McGraw Hill Exec on Building the ‘TikTok for Studying’

By Meghan Hall |  October 31, 2023

When he first proposed building Sharpen, McGraw Hill’s app that has been called “the TikTok for studying,” Justin Singh didn’t know whether it would play well with the company’s target audience for the product — students looking for a new way to study that was more aligned with their lifestyle. 

But among college students, Sharpen has been a hit.

The app offers students short videos, study guides, and quizzes in a scrollable format — thus its comparison to the social media app TikTok. 

Justin Singh, Chief Transformation and Strategy Officer, McGraw Hill

For many companies, digital transformation can be a tough journey. The hype cycle can easily derail goals; lack of leadership support can prevent promising concepts from ever taking off; and resources can be tight. But Singh said at the New York-based educational publishing company, digital has been a priority. 

In an interview at the Collision 2023 conference in Toronto earlier this year, he addressed taking risks on new ideas and technology; how McGraw Hill has benefited from digital transformation; and his advice on creating high-value partnerships in digital. Singh joined the company in 2017, and he serves as its Chief Transformation and Strategy Officer.

Vetting Partners

Sharpen was a team effort between McGraw Hill and A.Team, which helps companies build out their technology teams and capabilities. 

For Singh, working with an outside partner on this project felt like the right move from the beginning. 

“The first thing, before you think about the partners is, what are you trying to build? And what is the experience that you want to create?” Singh said. 

He said that his team knew they wanted a video-based experience, which led them to consider vendors who could deliver exactly what McGraw Hill needed. 

“You have to think, ‘Okay, to deliver this experience, what vendors or partners can help you deliver it?’ And particularly, if you’re doing something very different, like Sharpen, you naturally need to find different partners,” he said. “The video, it’s shot completely different to the way traditional education videos are shot. So we had to go out and find a different vendor that is used to shooting TikTok videos, and is used to shooting YouTube Shorts, because we needed to make it engaging in shooting that particular style.” 

But, Singh said, there’s more to a strong partnership than just discerning whether the partner can do the work. Adaptability and ambition are key, he said.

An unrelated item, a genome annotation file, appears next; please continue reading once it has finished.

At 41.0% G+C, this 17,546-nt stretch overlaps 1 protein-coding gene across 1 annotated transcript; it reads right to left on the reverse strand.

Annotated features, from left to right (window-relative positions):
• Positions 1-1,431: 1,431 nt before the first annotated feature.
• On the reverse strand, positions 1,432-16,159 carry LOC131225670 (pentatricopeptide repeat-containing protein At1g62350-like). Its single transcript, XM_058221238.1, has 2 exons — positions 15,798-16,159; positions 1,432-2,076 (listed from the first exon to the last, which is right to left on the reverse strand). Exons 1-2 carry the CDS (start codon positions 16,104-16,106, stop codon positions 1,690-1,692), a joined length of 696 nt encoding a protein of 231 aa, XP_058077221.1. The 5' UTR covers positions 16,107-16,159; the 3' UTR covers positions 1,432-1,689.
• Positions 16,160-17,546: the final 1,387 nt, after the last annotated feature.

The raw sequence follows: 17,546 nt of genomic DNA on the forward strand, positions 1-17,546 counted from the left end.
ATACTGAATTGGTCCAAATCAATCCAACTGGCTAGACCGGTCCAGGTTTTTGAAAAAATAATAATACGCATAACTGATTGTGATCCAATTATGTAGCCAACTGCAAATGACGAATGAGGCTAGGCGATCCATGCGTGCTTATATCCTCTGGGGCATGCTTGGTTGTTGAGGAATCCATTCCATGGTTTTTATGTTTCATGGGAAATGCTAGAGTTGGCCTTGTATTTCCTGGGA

“You want someone that is going to iterate with you, and has that same level of ambition. I think that’s the X factor. When I think about the partners that I want to work with, when you need to tweak or you need to change, or you need to adjust, if you can go to a vendor and say, ‘Hey, this is why I need to adjust because the students is telling us X, we’re seeing this in the data, we need to make these changes. Are you okay to tweak the way this content is done? Are you able to tweak the way this video is shot?’ They understand because they share that ambition, they share that vision. That just makes those conversations a whole lot easier,” Singh said. 

Using Data to Get Buy-In

A progress report from the Sharpen college study app.

Because Singh wasn’t sure whether Sharpen would be a viable product at first, his team worked on a low-budget, quick-turnaround prototype, which they tested with students using an independent research firm.

Singh said that feedback was the primary thing that helped greenlight the project.

“[We said], ‘If the students don’t universally say that they’re excited to use this experience, we’re going to kill it, because students, you know, as 18 year olds or 22 year olds, they’ll say what they feel, and they can be harsh at times,” Singh explained. 

And the results worked in McGraw Hill’s favor. 

“We did this blind test of 30 students, and I would say the average feedback was 4.8 [out of five]. We had a lot of students saying, ‘Well, how can I download it?’ We were like, ‘Maybe next year,’ but that validated early for me that, ‘Hey, we’re onto something different and I can essentially bet my career on this.’ Then, of course, you try to sell it internally,” Singh said. 

Using the data from the focus groups, Singh did just that — and several months later, Sharpen was launched. 

But it isn’t in its final form, he said. 

Iterating Post-Launch

Singh said that, just over half a year into Sharpen’s life as a public-facing product, the team doesn’t yet know all the changes that it will continue to make. But one thing is clear, he said — the team will continue to use data and consumer insights to refine the platform. 

Singh said McGraw Hill tracks metrics like completion rates on activities, questions students popularly answer incorrectly, and more, to personalize and refine the experience for student users. For instance, the team discovered that students wanted more of a dopamine hit when studying. With that in mind, they implemented a new feature. 

“Every five minutes, we give students a celebration, a dopamine hit,” he said. Why? “What we were hearing from students was…that most students don’t feel that they’re academically brilliant. And they need to build up their confidence,” he said.